The Buttercup Ball and the 1895 evening gown

 

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A long overdue post on a rather splendid ball we attended in London, in December.

The Buttercup Ball was organized by Stuart Marsden ( the dance master for our  Victorian ball  last year – and this year’s edition too!) and was held in a lovely location of Normansfield Theatre.

The theme was Gilbert and Sullivan – so a lot of suitably theatrical attires were in evidence,  from very elaborate to very simple.

The night before a workshop was held where we practised  our steps, and had the first  glimpse of the location.

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For this occasion I wore my 1883 grape dress –  and let me tell you, it wasn’t an easy thing! Since we arrived late at the hotel, we had a very limited time to eat before the workshop. Pizza Hut time.. A mistake – especially if one has to wear a corset  straight after. Here is my corset on just after the meal, and 10 minutes later photo:

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Necessity is the mother of invention – and so I discovered it is much faster to button up your bodice using the button hook usually reserved for the boots!

 

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Still, the energetic dancing dealt with the heavy feeling after the pizza swiftly, and the workshop went very well.

 

For the ball itself, I settled on a circa 1895 evening gown. I had been hoarding that particular silk for quite some time, and the pattern seemed just right. Plus, it looked simple.

Well, at least the skirt was – I used the Ripple skirt pattern I used for my wool skirt the year before , and it worked a treat.

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construction techniques…

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adding a tape to the hem to reinforce it.

The bodice  looked simple – but it wasn’t. I paired the silk  damask with a gray silk velvet, loosely basing the bodice on this existing gown from the MET

ce943b1f94f4df77dd36447a51b0d77b  The front has a few layers that have to work together – but to cut a long story short, the bodice fastens in front with hooks and eyes, as well as a buckle.  Am very pleased with the final result, although some bad language occurred while hand stitching the slippery velvet…

And so, the gown was all I wanted it to be – light, comfortable, and perfect to dance in.  The skirts don’t have a train to tread and stumble over, the bodice is hugging closely but breathes well, and the big sleeves mean I have a full range of movement –  ideal for dancing!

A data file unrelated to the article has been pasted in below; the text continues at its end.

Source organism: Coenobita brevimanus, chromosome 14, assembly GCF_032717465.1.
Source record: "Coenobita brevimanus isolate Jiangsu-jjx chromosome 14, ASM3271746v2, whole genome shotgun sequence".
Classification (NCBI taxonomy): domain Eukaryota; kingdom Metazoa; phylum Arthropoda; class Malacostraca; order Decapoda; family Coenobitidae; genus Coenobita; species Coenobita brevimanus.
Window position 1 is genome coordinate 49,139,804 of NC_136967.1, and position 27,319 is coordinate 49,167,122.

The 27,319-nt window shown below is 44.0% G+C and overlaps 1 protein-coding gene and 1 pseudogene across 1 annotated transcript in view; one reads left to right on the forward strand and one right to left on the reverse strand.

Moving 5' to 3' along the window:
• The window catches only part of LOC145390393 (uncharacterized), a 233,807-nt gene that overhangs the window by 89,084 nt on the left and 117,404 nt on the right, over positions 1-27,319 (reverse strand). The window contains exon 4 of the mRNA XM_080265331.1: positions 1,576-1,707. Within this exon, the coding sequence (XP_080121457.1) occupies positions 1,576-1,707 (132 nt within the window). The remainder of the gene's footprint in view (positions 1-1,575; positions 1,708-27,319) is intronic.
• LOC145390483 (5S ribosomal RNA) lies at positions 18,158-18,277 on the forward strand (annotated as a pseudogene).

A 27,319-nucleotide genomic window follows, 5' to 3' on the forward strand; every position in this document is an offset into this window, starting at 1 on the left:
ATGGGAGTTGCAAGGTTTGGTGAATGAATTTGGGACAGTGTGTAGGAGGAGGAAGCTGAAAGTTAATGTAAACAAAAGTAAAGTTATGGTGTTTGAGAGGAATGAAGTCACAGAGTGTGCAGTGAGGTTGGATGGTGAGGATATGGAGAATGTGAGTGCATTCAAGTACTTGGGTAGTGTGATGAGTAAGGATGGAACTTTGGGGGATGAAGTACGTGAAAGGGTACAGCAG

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And dance we did – it was a super evening full of mirth and excellent music:-)

A few more photos from the event – no doubt you will recognize a few faces from our own ball 🙂

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as you can see lots of fun was had….

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And I was sorry to take off my 1895 finery – I even got to wear the winter coat i made the previous year:-)

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Needless to say, I am insanely excited about our own Victorian ball this May – just a few weeks away. With a crinoline sub-theme, it will no doubt mean there will be some big skirts around! I will report on who wore what after the event…. 🙂

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7 thoughts on “The Buttercup Ball and the 1895 evening gown

  1. I can only say……….Oh MY!!!!!!!!!!!!!!!!!!!

    On Wed, Apr 20, 2016 at 10:41 AM, A Damsel in This Dress wrote:

    > A damsel in this dress posted: ” A long overdue post on a rather splendid > ball we attended in London, in December. The Buttercup Ball was organized > by Stuart Marsden ( the dance master for our Victorian ball last year – > and this year’s edition too!) and was held in a lovely ” >

  2. What a lovely gown! I love to read of your adventures & see what you’re doing.
    I read you had experienced some marines on another of yr blogs, but I’m amazed you manage to take a breath, let alone listen to naysayers!
    You’re doing an incredible job! Jennifer Hill

    • hello there -and thank you! I am however puzzled by your remark – i have no other blog save this one, and have not experienced any’marines’ or any problems whatsoever? could you please specify as to what you are referring to?

  3. Every time I reread this blog post I enjoy it again.
    I was wondering two things, Izabela: 1) what fabric did you use for underlining/flatlining the brocade, and 2) how many petticoats, made of what, did you wear?
    I’m looking forward to my own first sashay into the world of Victorian balls, in my own 1890s dress, and I’m already enjoying the learning process!
    Thanks,

    Anna

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